Europe is divided on the UK remaining part of the single market, were it to leave the European Union, research suggests.
Nearly half of Germans surveyed are in favour of a post-Brexit UK staying in this trading bloc, but only a quarter of French respondents agreed.
People in Poland and Ireland are also sympathetic with 50 per cent and 41 per cent respectively backing continued trade in the single market - but most Swedes who were questioned remain undecided.
University of Edinburgh experts, in cooperation with German think tank d|part, surveyed more than eight thousand people in six EU member states - Germany, France, Ireland, Poland, Sweden and Spain.
The research is part of the Applied Quantitative Methods Network (AQMeN). It is funded by the Economic and Social Research Council as part of the UK in a Changing Europe programme.
The survey found broad support across all the countries for the UK to remain in the EU. Spain was the strongest in favour - 81 per cent - with France the most ambivalent at 56 per cent.
There is a support in most other countries to follow Britain’s example and hold a vote of their own on EU membership.
Appetite for a referendum is strongest in France at 53 per cent, with nearly half of people in Sweden, Germany and Spain also wanting it. In Poland and Ireland however more people were against than in favour.
Experts found little support for the UK having special privileges within the EU. A majority in every country said any changes negotiated by the UK should apply to all EU member states.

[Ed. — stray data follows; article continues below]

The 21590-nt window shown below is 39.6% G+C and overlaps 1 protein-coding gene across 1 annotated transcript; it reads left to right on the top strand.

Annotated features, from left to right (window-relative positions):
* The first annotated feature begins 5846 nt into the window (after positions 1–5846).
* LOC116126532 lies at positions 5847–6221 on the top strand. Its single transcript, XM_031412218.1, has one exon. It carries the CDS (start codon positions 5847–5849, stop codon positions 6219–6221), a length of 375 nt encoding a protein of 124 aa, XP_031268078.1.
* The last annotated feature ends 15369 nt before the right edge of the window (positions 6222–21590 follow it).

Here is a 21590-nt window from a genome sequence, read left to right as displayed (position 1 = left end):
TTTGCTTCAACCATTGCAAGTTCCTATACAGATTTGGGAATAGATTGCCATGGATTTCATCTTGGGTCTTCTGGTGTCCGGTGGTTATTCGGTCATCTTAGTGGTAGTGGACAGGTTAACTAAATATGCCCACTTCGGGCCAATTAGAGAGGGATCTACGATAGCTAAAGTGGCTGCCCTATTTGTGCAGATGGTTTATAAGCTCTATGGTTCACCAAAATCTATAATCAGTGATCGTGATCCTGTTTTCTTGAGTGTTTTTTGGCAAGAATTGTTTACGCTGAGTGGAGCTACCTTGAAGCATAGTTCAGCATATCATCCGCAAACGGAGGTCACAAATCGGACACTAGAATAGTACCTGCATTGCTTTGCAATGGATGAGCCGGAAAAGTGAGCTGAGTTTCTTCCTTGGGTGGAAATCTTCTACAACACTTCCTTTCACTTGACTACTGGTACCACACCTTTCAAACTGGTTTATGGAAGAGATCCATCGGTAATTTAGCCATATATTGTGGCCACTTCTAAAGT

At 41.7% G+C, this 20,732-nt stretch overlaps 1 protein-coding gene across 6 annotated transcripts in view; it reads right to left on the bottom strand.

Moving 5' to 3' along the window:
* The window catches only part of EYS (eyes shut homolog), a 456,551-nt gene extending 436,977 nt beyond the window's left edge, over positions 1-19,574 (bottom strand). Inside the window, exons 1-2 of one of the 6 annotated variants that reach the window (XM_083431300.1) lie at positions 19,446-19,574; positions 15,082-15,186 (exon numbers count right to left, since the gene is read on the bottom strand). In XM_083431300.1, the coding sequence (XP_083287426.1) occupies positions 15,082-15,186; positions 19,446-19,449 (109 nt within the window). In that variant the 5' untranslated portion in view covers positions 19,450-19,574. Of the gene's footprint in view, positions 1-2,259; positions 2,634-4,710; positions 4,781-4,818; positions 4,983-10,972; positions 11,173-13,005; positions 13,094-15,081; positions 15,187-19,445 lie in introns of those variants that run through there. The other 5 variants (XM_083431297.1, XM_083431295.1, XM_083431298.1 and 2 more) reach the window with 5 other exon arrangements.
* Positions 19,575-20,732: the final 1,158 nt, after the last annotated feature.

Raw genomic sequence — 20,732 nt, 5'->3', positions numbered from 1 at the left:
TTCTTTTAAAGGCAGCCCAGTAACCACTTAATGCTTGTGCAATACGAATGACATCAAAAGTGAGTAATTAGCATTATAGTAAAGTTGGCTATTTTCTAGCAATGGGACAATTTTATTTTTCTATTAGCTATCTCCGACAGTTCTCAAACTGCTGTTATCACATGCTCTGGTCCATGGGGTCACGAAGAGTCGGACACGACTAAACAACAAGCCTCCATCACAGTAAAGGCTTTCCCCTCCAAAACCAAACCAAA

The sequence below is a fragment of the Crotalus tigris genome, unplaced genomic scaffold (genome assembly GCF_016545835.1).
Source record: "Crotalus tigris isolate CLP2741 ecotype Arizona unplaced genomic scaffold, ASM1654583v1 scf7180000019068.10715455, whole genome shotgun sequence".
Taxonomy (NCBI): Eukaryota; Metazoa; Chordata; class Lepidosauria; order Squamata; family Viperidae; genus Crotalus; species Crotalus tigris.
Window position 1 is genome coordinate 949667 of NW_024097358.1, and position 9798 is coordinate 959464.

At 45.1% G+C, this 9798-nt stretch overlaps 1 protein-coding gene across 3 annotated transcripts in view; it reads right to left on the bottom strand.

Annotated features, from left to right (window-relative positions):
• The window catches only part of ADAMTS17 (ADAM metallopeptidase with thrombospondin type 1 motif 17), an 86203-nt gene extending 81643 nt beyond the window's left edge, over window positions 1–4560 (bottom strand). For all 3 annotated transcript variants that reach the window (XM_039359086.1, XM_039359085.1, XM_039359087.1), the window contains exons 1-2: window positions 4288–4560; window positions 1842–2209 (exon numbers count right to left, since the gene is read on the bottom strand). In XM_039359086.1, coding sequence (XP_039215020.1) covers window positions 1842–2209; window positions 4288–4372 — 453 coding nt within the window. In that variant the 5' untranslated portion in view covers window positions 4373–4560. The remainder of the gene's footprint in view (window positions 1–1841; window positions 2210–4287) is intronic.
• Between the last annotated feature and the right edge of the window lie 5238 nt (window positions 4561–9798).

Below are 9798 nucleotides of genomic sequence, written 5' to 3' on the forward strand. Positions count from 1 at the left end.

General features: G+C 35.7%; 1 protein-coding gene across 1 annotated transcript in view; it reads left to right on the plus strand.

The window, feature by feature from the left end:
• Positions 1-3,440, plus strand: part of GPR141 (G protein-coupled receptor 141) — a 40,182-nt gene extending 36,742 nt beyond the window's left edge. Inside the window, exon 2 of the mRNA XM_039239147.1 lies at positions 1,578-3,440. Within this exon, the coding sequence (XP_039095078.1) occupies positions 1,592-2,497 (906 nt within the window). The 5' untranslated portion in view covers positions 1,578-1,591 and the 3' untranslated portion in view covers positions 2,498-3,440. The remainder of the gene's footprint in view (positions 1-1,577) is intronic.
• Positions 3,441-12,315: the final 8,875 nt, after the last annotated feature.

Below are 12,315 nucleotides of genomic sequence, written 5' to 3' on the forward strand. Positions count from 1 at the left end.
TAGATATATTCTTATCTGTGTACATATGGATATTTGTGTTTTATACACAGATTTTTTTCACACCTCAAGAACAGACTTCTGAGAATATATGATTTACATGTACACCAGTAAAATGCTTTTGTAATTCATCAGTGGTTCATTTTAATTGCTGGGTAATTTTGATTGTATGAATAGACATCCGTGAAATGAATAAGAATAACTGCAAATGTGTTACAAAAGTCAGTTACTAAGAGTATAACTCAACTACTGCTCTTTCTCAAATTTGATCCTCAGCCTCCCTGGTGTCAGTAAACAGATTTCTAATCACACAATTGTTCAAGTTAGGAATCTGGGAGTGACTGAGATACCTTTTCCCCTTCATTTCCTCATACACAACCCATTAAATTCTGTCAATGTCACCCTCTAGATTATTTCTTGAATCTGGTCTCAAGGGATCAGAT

The opt-out for the UK from the EU’s commitment to “ever closer union” - one of Mr Cameron’s amendments - puts the UK at odds with attitudes across the continent, according to the survey.
Only five per cent of Spanish respondents disagree with this principle. France displays the weakest support for it at 41 per cent, but even there only 17 per cent oppose it.
The upcoming EU referendum provides an opportunity to engage with people’s views on the UK and their involvement in the EU across the whole continent. Our survey shows a willingness to reform the EU, but less so for an individual country to gain exceptional treatment.
Other reforms of the EU proposed by the Prime Minister receive mixed support.
A clear majority in Ireland and France are in favour of reducing access to welfare for EU migrants, while less than a third of Swedes and Spaniards express support.
The idea of restricting freedom of movement for EU nationals to work in other countries was opposed by a majority of people in every country, apart from France. Only 35 per cent of France rejected the proposal.